By Crescenzo Vellucci
Vanguard Sacramento Bureau
SACRAMENTO – A coalition of Black Students has revealed to the Davis Vanguard that it is organizing – along with students groups throughout the state and nation – a massive walkout of high school and college students next month to call for police gun reform.
The student walkout – set for May 2 at 12 Noon – is “in support of our student peers in Washington D.C. who organized ‘March For Our Lives’ in March 2018 to protest gun violence” after the Parkland, FL shootings, said Sacramento organizers.
About 500 high school, community college and university students left classes in early March to march to the Capitol in support of legislation to limit the use of deadly force by law enforcement.
“March For Our Lives Too is a march in solidarity that distinctly addresses the thousands of victims of gun violence at the hands of the police departments across the nation. This march is to call for policy and legislative reform,” said Christine Hunter of the coalition.
May 2 was chosen specifically said the coalition of Black Students “to reiterate the demand the Black Panther Party initiated on May 2, 1967…when they marched on the Sacramento Capitol (building) to protest and demand an end to police murder and brutality in our communities. Over 50 years later we are reiterating this demand,” Hunter added.
A key focus on this march is the passage of new laws to rein in police use of force, including and especially AB 392, which just passed its first committee test.
“This is an act to save lives. Police in California kill community members at a rate of 37 percent higher than the nation average and several state police departments have (some of) the highest rates of killings in the country,” said recent Sacramento State University grad Khalil Ferguson.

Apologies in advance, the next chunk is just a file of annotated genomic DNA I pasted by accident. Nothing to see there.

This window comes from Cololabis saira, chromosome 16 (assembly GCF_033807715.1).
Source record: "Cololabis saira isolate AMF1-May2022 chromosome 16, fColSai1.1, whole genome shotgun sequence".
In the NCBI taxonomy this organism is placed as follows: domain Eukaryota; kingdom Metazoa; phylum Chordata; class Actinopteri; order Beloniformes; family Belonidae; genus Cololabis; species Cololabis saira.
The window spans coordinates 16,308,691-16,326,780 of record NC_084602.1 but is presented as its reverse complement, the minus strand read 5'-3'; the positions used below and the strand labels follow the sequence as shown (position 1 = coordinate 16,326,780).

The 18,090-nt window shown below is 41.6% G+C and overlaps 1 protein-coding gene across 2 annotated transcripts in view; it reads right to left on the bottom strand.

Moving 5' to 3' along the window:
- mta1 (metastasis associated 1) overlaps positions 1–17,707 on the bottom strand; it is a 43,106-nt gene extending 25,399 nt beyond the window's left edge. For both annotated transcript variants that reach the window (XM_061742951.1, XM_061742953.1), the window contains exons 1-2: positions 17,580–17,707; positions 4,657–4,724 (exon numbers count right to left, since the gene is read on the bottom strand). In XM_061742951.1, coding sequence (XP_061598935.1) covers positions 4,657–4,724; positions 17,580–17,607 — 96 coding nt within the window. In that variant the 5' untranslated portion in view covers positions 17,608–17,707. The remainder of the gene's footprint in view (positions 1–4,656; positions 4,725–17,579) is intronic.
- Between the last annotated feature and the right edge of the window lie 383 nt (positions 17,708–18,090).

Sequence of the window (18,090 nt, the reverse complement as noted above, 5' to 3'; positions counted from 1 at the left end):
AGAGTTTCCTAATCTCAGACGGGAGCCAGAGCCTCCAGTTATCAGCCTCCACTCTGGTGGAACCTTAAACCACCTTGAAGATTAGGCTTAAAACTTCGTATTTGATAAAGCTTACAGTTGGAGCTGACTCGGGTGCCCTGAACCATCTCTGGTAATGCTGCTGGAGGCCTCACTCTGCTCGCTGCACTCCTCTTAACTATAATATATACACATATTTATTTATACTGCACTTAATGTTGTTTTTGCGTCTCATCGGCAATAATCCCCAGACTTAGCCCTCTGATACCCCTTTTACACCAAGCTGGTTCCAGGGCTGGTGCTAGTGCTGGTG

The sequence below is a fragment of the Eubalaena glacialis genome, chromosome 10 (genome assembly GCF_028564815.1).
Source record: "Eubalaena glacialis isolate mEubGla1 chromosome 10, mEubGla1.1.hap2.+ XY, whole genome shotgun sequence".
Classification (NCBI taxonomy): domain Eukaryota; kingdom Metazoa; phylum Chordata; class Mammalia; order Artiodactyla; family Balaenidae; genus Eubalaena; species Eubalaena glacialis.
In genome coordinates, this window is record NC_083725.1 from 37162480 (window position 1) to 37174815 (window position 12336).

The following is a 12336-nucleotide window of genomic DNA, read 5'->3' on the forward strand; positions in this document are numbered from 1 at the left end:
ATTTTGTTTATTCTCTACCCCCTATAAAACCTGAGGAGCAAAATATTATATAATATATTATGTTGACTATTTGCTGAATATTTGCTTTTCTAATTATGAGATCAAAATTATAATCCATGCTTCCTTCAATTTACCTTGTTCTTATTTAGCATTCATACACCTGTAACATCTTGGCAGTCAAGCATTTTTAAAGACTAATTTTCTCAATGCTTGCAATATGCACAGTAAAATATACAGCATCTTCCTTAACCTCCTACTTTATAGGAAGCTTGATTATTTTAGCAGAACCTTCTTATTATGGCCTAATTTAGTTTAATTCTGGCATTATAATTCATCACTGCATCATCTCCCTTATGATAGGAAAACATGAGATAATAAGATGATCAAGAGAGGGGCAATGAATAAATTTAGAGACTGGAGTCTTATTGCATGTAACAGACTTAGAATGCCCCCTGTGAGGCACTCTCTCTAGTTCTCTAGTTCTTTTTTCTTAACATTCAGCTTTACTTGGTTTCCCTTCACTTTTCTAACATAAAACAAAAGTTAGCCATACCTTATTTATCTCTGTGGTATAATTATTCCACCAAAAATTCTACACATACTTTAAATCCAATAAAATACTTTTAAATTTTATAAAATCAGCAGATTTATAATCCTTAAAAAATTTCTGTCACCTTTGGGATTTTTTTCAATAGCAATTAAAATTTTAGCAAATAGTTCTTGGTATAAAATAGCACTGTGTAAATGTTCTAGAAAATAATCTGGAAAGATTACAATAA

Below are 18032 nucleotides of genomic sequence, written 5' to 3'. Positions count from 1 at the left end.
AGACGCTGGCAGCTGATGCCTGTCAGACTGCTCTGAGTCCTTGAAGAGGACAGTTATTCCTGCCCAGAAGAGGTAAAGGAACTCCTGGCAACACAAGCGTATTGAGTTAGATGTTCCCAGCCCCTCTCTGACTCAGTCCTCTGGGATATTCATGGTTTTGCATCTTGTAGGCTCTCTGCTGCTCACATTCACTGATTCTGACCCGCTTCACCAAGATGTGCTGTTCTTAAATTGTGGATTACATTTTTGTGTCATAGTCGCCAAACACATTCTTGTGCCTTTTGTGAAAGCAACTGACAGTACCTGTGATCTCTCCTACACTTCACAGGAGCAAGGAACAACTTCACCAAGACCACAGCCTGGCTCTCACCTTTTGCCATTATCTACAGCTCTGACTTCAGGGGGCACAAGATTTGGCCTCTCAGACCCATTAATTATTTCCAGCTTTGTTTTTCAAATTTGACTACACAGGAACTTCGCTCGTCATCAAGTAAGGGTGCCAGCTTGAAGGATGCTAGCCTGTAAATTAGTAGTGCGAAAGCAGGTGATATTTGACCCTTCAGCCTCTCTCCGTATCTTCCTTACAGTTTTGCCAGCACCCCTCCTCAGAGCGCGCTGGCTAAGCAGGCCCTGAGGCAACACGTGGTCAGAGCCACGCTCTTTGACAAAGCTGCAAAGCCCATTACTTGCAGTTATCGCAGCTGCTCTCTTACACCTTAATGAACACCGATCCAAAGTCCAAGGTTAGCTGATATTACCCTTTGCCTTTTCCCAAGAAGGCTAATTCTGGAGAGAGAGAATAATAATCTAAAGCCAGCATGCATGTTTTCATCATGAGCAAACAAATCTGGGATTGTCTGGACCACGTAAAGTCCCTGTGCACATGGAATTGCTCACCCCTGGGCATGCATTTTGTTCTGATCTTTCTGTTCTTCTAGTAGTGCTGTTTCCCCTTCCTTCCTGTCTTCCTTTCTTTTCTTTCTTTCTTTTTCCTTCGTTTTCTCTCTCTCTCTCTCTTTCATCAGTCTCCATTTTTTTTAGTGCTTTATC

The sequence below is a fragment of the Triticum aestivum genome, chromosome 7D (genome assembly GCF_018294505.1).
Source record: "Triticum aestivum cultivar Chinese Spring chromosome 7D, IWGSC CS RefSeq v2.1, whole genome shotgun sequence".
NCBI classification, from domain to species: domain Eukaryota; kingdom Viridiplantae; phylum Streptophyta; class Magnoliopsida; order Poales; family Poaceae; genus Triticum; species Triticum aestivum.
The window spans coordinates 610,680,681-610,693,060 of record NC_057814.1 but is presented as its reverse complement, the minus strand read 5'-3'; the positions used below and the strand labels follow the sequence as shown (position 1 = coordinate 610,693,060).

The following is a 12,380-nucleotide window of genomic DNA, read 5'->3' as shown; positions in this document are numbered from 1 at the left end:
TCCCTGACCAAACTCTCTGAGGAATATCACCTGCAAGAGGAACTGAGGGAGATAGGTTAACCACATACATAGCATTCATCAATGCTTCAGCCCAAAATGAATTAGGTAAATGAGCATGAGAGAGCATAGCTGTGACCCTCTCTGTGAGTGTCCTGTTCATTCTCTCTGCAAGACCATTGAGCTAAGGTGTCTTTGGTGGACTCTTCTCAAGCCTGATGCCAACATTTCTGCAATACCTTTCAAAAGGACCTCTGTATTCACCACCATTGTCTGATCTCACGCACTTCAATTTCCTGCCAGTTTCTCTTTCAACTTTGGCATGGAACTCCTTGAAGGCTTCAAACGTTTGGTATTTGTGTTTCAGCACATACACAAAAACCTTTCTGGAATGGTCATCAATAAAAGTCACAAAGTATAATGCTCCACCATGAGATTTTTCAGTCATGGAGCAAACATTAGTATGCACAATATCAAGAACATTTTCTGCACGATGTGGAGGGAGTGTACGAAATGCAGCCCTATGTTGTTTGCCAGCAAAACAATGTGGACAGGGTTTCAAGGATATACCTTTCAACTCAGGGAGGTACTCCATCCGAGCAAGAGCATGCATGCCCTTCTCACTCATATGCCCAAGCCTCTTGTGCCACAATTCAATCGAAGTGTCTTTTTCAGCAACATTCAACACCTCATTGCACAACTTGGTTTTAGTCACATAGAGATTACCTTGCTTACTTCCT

The state’s penal code relating to police use of force hasn’t been amended since 1872, just nine years after the signing of the Emancipation Proclamation, noted Ferguson. Indeed, AB 392 failed to move through the Legislature last year.
Ferguson, in his support of the student walkout, suggested he didn’t necessarily trust that some Democrats – the party has voiced overwhelming support for AB 392 – wouldn’t help kill the measure.
“It is clear that moderate Democrats have played a role in the (lack of ) progression of Black social and economic mobility…(AB 392) faced opposition from moderate Democrats immediately,” said Ferguson, pointing out that 16 Democrats co-authored an opposition bill, AB 230, that is backed by police unions and that has no penalty for misconduct.
Ferguson quoted the Rev. Martin Luther King Jr. when he said, “the Negro’s great stumbling block in his stride toward freedom is not…the Ku Klux Klanner, but the white moderate, who is more devoted to order than to justice.”
The “March For Our Lives Too” has six “pillars,” which students “demand to be implemented,” including criminalizing the use of deadly force, instituting independent investigations of police use of force, demilitarizing police forces, full police accountability, mental health crisis services and acknowledgement and apology for historical investigations.